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domingo 17 octubre 2021

Bertan > Bertan 15 Los orígenes del arte en Gipuzkoa > Versión en inglés: Why did stone age man choose to paint and carve in the depths of the caves?

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Why did stone age man choose to paint and carve in the depths of the caves?

One of the most fundamental of all questions related to cave art is simply “Why?”. It is also one of the most difficult to answer. We are far removed from the mindset of the artists of Ekain and Altxerri and it is not easy to guess their purposes, joys, fears, and the world of representations in which they lived.

These figures were certainly not mere decorations. If they had been, they would have been painted at the entrance to the cave where they could be admired by all. Instead, the artists went deep into the interior of the cave. They must have had some other motive.

One of the explanations most frequently propounded for cave art involves “hunting magic”. According to this interpretation, by representing the figure, the hunters gained a certain control over it. They controlled the effigy and could better control the real animal when they hunted it. If they injured it, success would be easier. They may also have believed that the real animal would come to the represented animal and they could thus find their prey nearer the cave.

In Ekain, however, this theory comes up against a problem. Most of the remains from the human settlement at the entrance to the cave come from deer and ibexes. There are very few bison remains and even fewer remains of horses. This would seem to lend more credence to the totemic theory, according to which the horse was the totem of the people of Ekain. The totem is sacred. Non-initiates cannot see it. This is why it is hidden in the sanctuary. In Ekain the totem would have been the horse. This is why it was represented in the depths of the cave and this is why it was not hunted. But why is it so often shown wounded? In Ekain there are many examples of horse figures pierced with darts or spears. Furthermore, the cave does not contain only one species of animals. There are also bison, ibexes, deer, bears, fish and others.

Some theorists believe that palaeolithic art is based on a dual system. In the case of Ekain, Group V of Altxerri, the alcove in Satimamiñe and many other sites, this duality consisted of the horse and the bison. According to Leroi-Gourhan, this duality, which is also supported in symbols, represents the sexual duality of nature. But nature also contains other dualities: life and death, light and dark, pleasure and pain....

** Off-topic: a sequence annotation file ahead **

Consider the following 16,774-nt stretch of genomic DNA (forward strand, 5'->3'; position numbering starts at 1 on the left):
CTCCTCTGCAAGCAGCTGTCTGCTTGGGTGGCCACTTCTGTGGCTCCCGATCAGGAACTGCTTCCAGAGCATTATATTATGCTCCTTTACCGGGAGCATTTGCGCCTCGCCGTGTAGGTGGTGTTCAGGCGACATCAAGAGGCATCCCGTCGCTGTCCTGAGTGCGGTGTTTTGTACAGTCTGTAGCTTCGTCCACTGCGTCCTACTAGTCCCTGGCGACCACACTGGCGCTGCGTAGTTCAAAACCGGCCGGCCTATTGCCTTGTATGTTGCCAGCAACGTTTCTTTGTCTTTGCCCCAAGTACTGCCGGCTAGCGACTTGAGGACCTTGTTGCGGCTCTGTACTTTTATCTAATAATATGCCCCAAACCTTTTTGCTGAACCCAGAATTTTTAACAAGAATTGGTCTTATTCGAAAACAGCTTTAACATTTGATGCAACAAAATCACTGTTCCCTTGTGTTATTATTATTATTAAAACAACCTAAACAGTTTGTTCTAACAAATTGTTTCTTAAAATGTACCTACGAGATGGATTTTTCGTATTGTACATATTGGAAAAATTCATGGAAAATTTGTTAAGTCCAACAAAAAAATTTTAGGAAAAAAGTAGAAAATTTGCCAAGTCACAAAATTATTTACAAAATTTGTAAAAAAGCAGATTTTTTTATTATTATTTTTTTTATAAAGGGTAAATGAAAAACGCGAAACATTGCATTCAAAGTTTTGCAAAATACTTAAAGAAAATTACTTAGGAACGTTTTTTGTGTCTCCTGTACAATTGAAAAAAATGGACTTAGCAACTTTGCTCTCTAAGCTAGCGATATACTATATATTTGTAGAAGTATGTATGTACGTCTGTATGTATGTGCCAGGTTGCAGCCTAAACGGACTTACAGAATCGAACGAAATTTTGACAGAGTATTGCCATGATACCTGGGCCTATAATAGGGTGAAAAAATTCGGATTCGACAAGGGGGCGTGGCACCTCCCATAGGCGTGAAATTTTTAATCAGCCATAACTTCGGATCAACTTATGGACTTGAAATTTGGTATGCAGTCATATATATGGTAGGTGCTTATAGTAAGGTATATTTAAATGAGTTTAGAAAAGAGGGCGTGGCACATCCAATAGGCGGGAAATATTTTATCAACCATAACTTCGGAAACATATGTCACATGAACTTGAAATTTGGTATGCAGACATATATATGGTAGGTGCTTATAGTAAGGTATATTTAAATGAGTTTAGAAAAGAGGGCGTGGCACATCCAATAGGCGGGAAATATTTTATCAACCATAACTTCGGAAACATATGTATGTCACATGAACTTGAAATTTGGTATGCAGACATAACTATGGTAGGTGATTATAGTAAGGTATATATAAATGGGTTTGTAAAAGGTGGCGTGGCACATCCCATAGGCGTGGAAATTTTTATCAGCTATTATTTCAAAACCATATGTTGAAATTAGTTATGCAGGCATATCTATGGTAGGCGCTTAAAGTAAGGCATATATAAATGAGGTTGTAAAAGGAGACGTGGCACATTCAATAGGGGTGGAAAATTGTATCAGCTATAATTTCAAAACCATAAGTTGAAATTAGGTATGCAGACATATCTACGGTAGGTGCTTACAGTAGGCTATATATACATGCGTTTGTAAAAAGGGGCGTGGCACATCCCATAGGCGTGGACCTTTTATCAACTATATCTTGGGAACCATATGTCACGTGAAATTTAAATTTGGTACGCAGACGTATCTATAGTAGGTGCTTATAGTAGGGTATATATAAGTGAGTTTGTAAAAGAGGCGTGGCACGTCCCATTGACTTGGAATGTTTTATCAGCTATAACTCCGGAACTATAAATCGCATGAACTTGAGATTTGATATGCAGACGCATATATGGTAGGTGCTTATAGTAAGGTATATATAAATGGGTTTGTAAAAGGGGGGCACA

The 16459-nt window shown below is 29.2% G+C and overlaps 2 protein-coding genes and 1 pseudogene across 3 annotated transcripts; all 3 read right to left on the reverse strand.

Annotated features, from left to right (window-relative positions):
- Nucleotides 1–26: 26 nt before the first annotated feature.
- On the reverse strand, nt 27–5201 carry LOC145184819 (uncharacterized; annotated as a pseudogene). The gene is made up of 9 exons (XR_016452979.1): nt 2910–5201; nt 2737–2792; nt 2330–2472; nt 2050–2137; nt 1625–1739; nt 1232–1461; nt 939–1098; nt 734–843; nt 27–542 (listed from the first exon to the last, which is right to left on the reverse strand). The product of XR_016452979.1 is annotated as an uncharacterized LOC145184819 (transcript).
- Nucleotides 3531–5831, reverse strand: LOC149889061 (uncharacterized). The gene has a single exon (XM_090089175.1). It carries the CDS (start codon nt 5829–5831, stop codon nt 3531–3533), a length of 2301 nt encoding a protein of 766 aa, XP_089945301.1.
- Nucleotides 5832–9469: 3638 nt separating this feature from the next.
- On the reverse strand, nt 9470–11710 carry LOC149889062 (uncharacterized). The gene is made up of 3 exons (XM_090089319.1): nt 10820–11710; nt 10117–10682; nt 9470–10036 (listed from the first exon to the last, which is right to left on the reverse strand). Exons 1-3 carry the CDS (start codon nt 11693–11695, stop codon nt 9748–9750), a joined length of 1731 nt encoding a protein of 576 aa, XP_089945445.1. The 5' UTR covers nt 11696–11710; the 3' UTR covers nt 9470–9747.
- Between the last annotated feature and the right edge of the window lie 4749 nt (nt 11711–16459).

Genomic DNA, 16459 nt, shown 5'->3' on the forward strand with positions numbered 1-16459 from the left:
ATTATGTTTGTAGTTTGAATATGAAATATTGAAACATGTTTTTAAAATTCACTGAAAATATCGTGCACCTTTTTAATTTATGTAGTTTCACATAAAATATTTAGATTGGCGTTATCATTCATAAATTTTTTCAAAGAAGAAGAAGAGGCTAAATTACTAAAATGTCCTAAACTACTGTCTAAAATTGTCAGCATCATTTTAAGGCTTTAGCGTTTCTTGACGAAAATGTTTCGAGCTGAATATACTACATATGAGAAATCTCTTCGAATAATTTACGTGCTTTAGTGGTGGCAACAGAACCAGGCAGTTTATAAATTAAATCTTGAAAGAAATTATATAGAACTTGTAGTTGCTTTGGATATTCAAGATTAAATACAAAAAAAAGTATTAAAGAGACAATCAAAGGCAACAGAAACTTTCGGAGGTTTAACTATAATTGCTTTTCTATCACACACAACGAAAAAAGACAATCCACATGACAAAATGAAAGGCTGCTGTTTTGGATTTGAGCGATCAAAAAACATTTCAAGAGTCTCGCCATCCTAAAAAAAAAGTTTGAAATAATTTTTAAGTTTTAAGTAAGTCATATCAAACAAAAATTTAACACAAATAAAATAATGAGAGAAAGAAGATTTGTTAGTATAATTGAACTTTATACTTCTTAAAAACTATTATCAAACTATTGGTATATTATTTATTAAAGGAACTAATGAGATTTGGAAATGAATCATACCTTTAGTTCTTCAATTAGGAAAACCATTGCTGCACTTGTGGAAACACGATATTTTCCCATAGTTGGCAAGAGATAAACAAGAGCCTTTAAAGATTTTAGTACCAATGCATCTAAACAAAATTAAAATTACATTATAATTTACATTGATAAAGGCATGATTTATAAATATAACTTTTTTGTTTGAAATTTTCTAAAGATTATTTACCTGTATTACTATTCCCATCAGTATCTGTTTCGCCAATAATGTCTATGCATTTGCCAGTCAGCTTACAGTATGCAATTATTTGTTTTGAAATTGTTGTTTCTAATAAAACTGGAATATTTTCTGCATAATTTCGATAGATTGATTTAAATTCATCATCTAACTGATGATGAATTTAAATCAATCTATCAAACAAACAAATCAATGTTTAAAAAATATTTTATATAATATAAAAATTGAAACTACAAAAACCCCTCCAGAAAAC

Recently, there has been an attempt to relate this art with shamanism. The shaman system, which still exists amongst many peoples, sees the universe as being structured in different levels, corresponding to superimposed or parallel worlds and holds that the powers that live in those worlds can influence our own. According to this belief, certain people, under certain conditions, can make contact with those powers. This contact may be by means of auxiliary spirits that sometimes take the form of animals and appear to the shaman. He identifies with them and can even send his soul to the other world to meet them and ask for their protection. This journey, which is made in a state of trance, can be made in collective ceremonies or in solitude.

It would be hazardous to try to apply one single explanation to all the wide and varied examples of palaeolithic art, executed as they were over the space of several millennia. In reality, all theories make the same mistake. They all attempt to explain everything with just one idea. Perhaps, as in so many other cases, we should accept that all the different theories probably contain part of the truth: that these people practised magic and were concerned by a sexually structured living world, but that they also had a great interest in artistic creation. Many of the palaeolithic figures are so perfect that they cannot have been executed without a prior apprenticeship and probably without schools, and this is also reflected in different styles over space and time. Their creators were unquestionably artists. And just as classical artists decorated Greek and Roman temples and Christian artists of all eras have executed Biblical figures and scenes, thus uniting religion and art, so prehistoric man associated his religion with his art. The problem is that it is so much more difficult to penetrate the thoughts of these early artists.

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